My daughter, Christine, had a birthday at the end of March so for a gift I gave her a membership and tickets to the Ashland Independent Film Festival. This was one of the best ideas I have ever had because she loved seeing 12 films over a period of 4 days and I got to be with her and share the experience. Our film festival is just wonderful. Ashland is a lovely town, not too big, with lots of culture. The theaters are small, so it is very intimate and easy to navigate. We got to spend a little time with some of my friends and ate some good food and talked and talked and talked about the films we saw. I loved it. Yesterday we saw several short animation films. Animation has never thrilled me so I mostly went to be with Christine. Oh, and also I am trying to move through my mind sets that say I won't like things. I want to expand my horizons. I really did enjoy some of the films but what I totally got off on was seeing and listening to some of the film makers who traveled to the festival and were there for questions and answers after the showing. What inspiring artists! They are so passionate and they love what they do. They can't not do it! They have to create. My kind of people.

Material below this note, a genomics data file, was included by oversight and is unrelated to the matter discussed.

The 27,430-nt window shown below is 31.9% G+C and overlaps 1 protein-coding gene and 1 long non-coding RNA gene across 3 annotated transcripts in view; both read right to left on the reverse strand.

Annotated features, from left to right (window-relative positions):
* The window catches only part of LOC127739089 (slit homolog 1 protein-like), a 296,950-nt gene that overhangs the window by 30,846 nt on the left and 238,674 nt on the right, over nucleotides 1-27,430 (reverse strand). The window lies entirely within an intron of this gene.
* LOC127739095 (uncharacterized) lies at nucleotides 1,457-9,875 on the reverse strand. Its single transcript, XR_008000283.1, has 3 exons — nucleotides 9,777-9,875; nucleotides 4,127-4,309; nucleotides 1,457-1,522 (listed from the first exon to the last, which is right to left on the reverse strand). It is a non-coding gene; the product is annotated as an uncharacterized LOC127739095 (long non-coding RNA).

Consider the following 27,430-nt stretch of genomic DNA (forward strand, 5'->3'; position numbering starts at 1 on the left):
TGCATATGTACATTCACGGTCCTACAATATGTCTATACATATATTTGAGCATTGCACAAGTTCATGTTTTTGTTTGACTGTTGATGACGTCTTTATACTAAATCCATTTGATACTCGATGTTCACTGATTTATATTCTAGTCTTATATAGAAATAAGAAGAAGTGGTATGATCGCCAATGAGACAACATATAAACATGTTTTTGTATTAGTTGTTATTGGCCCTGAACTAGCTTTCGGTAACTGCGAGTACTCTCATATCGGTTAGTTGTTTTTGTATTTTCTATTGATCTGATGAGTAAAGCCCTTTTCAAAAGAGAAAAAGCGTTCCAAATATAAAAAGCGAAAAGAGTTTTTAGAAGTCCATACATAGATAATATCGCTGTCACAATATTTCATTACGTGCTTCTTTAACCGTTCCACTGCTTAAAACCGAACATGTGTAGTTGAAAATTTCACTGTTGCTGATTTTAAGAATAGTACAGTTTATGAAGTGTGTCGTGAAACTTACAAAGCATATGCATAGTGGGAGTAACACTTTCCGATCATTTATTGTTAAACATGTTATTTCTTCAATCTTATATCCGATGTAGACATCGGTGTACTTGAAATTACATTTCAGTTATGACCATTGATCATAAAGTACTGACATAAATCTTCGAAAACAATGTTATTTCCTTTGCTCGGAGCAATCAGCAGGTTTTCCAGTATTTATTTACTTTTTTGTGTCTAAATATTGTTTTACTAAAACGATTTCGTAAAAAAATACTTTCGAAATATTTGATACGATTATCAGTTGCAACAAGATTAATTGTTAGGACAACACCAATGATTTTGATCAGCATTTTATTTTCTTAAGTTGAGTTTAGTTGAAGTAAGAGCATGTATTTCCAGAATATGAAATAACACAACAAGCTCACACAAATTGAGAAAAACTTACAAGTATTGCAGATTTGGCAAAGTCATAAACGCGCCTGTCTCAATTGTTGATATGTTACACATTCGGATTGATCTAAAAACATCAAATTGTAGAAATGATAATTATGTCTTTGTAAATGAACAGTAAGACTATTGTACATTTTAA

I saw a film about a famous American tattoo artist . It is Ed Hardy: Tattoo the World. This is worth seeing for a couple of reasons. First, he loved tattoo art as a 12 year old and then he moved away from it when he went to the art institute but went back to it and has been an amazing success as an artist. His images are licensed and Ed Hardy stores made over $700,000,000 dollars last year. Who says you can't make a living being an artist! Another reason to see the film is to get a glimpse of the 2000 square foot piece of art he painted on tyvek, and to watch him doing some of it. He spoke after the film and he was so available and confident and humble. Just a regular guy who, okay, has amazing talent but mostly it seems he's where he is because he followed his heart and worked real hard at his art. Oh, and the other thing about Ed Hardy is that he taught other artists what he knew. More of my kind of people.